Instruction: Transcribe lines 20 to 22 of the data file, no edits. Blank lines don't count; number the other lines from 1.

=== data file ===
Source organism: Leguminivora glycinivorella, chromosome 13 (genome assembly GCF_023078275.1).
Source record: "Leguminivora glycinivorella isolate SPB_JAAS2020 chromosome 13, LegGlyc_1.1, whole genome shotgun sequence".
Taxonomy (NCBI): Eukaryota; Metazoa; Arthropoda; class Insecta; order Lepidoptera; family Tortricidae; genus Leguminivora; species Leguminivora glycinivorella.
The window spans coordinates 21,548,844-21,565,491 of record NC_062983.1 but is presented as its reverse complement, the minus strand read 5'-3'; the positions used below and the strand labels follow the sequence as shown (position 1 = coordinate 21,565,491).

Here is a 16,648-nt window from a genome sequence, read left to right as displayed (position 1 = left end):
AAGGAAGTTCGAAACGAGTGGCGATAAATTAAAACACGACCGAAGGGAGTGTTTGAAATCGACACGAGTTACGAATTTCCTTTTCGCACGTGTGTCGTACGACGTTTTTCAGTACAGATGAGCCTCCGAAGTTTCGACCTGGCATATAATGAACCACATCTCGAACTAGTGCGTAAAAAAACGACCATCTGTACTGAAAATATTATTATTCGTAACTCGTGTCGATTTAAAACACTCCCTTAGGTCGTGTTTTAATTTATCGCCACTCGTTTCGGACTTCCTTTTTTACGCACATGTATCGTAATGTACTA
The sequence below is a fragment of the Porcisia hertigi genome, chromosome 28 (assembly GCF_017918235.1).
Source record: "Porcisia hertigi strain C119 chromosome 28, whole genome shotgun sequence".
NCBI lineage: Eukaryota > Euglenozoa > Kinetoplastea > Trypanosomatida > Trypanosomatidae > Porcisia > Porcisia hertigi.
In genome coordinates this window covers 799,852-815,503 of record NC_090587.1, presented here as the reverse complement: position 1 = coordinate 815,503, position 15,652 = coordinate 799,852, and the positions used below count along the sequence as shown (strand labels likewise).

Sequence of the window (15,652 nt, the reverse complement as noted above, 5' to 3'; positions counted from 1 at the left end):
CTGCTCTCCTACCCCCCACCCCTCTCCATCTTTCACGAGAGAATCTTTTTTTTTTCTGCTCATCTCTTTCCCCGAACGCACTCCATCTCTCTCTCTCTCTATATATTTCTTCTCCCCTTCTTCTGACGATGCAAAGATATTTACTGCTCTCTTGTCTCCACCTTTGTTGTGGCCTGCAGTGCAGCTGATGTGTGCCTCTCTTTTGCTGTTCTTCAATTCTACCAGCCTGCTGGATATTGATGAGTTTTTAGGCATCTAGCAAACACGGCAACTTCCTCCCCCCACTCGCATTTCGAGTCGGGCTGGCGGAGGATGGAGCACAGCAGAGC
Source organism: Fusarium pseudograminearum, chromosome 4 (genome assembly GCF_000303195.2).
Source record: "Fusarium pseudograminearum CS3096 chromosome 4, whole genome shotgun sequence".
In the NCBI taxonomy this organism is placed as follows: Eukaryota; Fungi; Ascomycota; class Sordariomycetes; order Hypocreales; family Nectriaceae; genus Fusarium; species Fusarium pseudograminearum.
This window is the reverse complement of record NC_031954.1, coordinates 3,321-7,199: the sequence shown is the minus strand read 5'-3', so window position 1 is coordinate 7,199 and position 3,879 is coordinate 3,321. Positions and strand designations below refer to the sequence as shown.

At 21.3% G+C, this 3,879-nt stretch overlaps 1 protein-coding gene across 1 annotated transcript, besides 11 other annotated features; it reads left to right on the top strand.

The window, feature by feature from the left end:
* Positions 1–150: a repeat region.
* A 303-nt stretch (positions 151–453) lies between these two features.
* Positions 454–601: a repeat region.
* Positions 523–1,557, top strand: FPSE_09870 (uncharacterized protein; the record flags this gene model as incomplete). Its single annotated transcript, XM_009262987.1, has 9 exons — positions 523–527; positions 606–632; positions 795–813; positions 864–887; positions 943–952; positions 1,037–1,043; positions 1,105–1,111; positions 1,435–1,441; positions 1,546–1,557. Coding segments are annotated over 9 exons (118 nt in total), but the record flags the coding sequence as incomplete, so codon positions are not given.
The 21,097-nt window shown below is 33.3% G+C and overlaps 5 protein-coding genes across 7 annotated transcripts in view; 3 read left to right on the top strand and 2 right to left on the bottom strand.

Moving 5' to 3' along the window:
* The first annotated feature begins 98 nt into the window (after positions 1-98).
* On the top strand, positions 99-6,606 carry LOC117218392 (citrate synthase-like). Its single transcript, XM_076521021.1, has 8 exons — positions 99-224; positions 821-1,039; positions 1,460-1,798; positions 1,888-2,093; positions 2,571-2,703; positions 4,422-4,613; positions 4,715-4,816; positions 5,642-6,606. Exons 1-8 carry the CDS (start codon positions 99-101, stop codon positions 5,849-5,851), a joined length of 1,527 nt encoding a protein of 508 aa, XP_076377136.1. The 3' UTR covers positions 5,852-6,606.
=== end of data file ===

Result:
* A 303-nt stretch (positions 151–453) lies between these two features.
* Positions 454–601: a repeat region.
* Positions 523–1,557, top strand: FPSE_09870 (uncharacterized protein; the record flags this gene model as incomplete). Its single annotated transcript, XM_009262987.1, has 9 exons — positions 523–527; positions 606–632; positions 795–813; positions 864–887; positions 943–952; positions 1,037–1,043; positions 1,105–1,111; positions 1,435–1,441; positions 1,546–1,557. Coding segments are annotated over 9 exons (118 nt in total), but the record flags the coding sequence as incomplete, so codon positions are not given.